Having an addiction can make you feel completely powerless. Even if you have tried to break free and failed before, there are treatment programs that can help.
Addiction is a physical or psychological need for a substance (e.g. drugs and alcohol) or behaviour (e.g. gambling, sex). This can include a broad range of different behaviours – from drug taking to internet addiction – which involve an instant reward followed by delayed negative effects or emotions. If you are experiencing addiction, you may engage in a behaviour even though you know that negative consequences will follow. You may feel out of control or unable to stop despite desperately wanting to.
In the case of physical addiction, the body gets used to the substance and gradually you will require a higher dose or a longer exposure to produce the same rewarding feeling. If you have been taking a substance and now find you need it to function normally, you may now have become dependent on the substance. This dependence will create conditions of withdrawal, which make it exceedingly difficult to battle the addiction on your own.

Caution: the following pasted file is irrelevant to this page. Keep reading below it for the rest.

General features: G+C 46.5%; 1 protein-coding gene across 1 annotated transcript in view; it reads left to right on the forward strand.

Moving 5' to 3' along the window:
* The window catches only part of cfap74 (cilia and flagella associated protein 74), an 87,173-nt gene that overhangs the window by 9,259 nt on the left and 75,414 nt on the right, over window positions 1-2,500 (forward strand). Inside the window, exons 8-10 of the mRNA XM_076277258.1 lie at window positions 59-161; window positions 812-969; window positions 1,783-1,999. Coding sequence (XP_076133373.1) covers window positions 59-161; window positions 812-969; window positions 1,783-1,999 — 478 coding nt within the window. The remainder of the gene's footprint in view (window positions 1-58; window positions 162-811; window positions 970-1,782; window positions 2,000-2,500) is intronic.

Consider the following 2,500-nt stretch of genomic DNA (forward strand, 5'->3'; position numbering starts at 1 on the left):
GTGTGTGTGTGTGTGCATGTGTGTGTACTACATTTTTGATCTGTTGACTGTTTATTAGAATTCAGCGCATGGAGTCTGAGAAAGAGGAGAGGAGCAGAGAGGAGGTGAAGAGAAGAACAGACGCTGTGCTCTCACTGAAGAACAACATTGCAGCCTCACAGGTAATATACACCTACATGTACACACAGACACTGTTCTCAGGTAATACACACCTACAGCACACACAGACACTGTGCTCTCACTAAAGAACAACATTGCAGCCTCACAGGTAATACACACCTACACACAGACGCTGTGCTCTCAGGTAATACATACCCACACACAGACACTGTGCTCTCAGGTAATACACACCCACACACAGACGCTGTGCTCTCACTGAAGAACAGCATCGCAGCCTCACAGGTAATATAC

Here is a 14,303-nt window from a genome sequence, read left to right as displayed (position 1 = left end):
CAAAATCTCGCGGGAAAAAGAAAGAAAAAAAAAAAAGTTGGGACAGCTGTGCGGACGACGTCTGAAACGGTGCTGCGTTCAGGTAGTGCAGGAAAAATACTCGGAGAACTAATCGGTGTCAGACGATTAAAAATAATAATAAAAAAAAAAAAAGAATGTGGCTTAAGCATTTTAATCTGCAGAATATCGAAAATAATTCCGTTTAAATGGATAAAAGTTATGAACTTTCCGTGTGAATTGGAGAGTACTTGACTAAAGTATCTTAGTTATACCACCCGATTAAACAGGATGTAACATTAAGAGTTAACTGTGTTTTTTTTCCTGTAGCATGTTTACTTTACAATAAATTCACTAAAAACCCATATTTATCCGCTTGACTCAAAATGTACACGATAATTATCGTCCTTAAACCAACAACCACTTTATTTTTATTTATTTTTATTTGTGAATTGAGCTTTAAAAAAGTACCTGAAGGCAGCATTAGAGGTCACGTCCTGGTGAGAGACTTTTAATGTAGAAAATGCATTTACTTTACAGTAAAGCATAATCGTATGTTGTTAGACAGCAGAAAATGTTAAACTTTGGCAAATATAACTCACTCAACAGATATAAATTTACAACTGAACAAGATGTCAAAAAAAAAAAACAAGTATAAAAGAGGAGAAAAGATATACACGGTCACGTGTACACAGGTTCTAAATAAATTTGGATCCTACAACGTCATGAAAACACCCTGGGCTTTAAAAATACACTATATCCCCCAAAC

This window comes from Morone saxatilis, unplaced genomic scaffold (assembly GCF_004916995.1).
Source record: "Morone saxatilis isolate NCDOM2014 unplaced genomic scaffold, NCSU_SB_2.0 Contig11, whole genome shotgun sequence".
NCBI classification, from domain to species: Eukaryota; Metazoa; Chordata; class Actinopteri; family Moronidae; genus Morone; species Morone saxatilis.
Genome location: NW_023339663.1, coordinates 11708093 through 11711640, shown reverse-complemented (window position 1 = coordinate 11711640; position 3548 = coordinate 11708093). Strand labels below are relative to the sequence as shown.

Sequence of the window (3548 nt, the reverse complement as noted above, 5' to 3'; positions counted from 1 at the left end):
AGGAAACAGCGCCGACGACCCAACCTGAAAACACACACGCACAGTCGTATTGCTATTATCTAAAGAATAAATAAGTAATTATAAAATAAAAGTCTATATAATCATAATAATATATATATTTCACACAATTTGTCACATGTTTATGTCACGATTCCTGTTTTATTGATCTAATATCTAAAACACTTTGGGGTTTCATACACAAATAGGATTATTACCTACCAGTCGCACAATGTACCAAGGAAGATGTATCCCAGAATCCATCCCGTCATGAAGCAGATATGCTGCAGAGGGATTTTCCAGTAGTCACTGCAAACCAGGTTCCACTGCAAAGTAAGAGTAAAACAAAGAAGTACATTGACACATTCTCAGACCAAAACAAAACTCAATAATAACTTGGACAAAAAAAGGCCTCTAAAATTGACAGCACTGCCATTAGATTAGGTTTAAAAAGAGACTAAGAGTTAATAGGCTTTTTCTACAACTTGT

Don’t battle addiction alone, seek help from professionals who understand what you are going through. Left untreated, you may find the addiction is affecting work or study, relationships, friendships and other family members. If you have attempted to simply stop engaging in the addictive behaviour or taking the substance, and have found the experience to be painful or difficult, you may be experiencing symptoms of withdrawal.
Signs of addiction withdrawal may include:
- Intense cravings for the substance or behaviour
- Cold sweats
An individual may become addicted to huge range of substances or behaviours. Some common addictions include, but are not limited to:
- Substances such as tobacco, opioids, prescriptions medications, cocaine etc
- Video games
The practitioners at VCPS can provide support for people with an addiction by helping you to:
- Gain insight into the broader personality factors that contribute to addictive behaviours
- Understand how your lifestyle, including family, friends, colleagues, may either influence your addiction or support you through it
- Restructure negative thoughts and behaviours (for example, through Cognitive Behavioural Therapy)
- Monitor behaviour and progress via the use of a diary
- Set goals with the aim of controlling, reducing, or eliminating the addictive behaviour
- Develop a reward system where you can reward yourself when you have done something to positively improve your situation